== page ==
The element of Western culture that stems from the influence of the Torah of Israel stands aghast at the bloodthirstiness of the Arab/Islamic world (itself an unworkable marriage of Paganism and Faith). The West cannot fathom the unbridled delight that is displayed when women, children and whole families are slaughtered without mercy. It demands that those who perpetrated the attacks of September 11th, and their brethren, who continue to bleed the citizens of Israel with ruthless brutality, be recognized as a scourge on humanity and that all effort must be made to bring the force of that worldview to its knees. No more infants and mothers should die, it asserts, due to our squeamish reluctance to identify and confront the Evil.
The arguments put forth by the Pagan view are quite different. In fact they seem less arguments than rationalizations of inaction: we must "understand" Arab rage, based as it surely is on Israeli oppression and American insensitivity; the terrorist culture is really no different than ours, and if we could only turn them into happy consumers, they would abandon their destructive ways; launching a war against terrorism would be too expensive, and it would threaten Middle East stability and the US economy. They all amount to the same thing: denying any moral imperative to confront Evil so as to allow us to continue to pursue happiness as we see fit.
The Torah of Israel was given 3,300 years ago, and it declared then and forever that Yishmael, the father of the Arab nations, would be a "wild beast of a man" whose hand would be against everyone. When Yishmael began to threaten Avraham's son, he was sent away to the desert, separated and removed from the "civilized world." It would appear that we are reliving this scene, being called upon to declare unequivocally that those who perpetrate and support terrorism cannot dwell among the nations of the world. Simultaneously, each individual son and daughter of Yishmael has the opportunity to separate themselves from the barbarism if they so desire. No one is condemned by birth, according to the Torah, and those children of Yishmael who wish to separate themselves from the pointless violence and rage can and must do so. We, as they, are being presented with an individual and communal challenge: do we stand opposed to the immense barbarity that Yishmael has awakened in the world, or do we not?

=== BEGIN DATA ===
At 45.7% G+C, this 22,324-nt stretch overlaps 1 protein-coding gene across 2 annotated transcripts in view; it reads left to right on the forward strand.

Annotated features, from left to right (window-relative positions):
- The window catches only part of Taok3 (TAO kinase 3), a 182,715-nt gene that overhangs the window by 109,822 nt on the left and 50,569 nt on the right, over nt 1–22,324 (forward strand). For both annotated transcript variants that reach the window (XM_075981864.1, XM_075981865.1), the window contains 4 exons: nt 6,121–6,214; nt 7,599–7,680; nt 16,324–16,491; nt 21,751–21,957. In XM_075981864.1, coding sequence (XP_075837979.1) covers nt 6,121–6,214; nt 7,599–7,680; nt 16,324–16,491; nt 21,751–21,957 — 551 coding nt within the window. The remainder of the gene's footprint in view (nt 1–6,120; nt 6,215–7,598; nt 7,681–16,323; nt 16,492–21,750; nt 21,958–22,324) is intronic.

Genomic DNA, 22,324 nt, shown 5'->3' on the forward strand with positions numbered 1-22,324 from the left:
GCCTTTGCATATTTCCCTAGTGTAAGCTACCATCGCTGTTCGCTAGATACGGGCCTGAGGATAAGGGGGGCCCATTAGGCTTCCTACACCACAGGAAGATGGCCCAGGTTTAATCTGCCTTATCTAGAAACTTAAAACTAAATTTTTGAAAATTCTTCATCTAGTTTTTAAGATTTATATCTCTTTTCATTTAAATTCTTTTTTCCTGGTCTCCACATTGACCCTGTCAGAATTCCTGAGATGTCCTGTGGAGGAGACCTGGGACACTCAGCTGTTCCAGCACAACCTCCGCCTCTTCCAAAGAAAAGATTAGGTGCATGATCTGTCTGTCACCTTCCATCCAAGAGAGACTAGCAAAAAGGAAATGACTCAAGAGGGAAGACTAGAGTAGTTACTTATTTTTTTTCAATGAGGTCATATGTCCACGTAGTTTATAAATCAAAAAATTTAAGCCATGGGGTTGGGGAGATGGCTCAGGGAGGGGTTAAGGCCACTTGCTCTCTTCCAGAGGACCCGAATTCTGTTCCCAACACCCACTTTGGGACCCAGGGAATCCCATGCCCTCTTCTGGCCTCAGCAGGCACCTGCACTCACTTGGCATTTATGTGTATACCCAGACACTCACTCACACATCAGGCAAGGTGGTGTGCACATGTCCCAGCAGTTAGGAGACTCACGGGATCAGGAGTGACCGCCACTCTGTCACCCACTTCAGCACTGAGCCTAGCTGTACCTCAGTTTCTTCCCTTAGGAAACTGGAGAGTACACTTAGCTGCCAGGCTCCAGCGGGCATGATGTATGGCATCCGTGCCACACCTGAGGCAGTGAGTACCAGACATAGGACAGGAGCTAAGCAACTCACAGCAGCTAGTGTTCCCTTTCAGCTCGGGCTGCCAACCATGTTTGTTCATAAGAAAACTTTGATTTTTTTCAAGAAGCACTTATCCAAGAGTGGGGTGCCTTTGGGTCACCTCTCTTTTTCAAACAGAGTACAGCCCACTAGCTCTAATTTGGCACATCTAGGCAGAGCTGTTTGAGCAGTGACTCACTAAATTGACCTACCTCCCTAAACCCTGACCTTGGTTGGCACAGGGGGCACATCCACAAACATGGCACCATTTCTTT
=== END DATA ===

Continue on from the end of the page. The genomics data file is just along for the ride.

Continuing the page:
The Kabbalists say that the final Exile of the Jewish people will be the Exile of Yishmael, and that it will be the most difficult of all. Why the most difficult? Perhaps because it will demand of us that we abandon many of the illusions and self-deceptions that we have accustomed ourselves to, the pillars of Pagan falsity that we have allowed to become the foundations of our worldview. They will have to be razed before a structure of inner Truth, in harmony with our deeper selves, can be constructed. And why will it be the final Exile? Perhaps because the shedding of these illusions and self-deceptions, difficult and painful as it may be for many of us, will finally bring us the ability to see with the clarity the Torah requires, and will allow all of us to walk out of Exile together, bringing the entire world to the repair that it so badly needs.Yaakov Nathan writes from the New York area.
©2002 - Arutz Sheva